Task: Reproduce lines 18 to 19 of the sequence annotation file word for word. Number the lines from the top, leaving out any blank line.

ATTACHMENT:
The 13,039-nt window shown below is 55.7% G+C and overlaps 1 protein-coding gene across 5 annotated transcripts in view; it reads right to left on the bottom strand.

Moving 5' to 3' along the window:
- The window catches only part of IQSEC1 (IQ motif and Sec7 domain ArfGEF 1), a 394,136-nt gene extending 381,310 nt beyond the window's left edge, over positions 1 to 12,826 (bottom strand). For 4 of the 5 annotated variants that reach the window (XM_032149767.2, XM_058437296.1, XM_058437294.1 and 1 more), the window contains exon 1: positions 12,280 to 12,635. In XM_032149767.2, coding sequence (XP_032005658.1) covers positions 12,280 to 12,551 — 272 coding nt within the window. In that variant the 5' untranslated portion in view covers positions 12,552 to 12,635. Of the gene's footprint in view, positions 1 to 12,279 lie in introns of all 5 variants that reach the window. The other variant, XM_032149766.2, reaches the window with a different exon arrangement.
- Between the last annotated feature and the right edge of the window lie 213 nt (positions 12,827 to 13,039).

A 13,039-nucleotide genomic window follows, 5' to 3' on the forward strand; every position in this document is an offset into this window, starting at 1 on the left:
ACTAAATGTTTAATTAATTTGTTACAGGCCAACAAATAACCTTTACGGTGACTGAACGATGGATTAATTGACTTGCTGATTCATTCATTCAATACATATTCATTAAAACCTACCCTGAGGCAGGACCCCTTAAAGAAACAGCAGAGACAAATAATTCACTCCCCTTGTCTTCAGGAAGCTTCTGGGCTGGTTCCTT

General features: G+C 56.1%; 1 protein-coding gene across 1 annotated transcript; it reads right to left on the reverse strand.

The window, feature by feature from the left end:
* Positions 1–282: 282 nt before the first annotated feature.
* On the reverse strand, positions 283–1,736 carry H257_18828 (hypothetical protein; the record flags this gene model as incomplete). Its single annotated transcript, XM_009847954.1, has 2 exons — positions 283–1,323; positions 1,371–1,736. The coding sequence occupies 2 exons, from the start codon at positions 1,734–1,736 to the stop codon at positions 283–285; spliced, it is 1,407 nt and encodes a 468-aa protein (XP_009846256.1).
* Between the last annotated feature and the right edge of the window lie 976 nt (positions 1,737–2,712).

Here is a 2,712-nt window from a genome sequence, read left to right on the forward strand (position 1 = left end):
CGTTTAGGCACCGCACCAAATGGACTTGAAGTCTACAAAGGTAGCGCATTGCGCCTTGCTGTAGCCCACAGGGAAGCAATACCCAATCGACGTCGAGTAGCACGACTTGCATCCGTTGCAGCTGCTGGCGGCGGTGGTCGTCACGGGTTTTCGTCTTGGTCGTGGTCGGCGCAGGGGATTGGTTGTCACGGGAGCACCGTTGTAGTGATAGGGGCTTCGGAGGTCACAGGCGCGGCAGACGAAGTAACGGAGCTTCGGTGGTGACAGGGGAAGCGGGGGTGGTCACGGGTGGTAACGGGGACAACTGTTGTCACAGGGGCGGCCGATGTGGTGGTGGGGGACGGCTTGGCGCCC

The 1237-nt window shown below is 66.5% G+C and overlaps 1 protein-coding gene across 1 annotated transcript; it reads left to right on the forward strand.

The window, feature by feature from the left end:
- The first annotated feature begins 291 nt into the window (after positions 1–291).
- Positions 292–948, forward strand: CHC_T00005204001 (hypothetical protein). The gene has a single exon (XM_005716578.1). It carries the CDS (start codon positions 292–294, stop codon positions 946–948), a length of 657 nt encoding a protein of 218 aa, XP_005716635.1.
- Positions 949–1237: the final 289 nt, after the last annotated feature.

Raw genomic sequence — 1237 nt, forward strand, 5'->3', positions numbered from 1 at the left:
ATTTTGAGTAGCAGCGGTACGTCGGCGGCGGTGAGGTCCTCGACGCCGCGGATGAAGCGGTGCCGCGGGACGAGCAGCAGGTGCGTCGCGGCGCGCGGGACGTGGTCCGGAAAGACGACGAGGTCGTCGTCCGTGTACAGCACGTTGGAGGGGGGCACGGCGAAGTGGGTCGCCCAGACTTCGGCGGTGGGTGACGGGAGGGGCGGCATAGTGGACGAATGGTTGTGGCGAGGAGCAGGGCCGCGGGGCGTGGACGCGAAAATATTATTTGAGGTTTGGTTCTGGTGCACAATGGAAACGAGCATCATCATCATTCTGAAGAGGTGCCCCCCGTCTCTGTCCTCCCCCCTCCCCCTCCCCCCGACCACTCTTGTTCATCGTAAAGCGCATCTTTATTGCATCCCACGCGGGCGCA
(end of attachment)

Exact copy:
- Positions 949–1237: the final 289 nt, after the last annotated feature.

Raw genomic sequence — 1237 nt, forward strand, 5'->3', positions numbered from 1 at the left: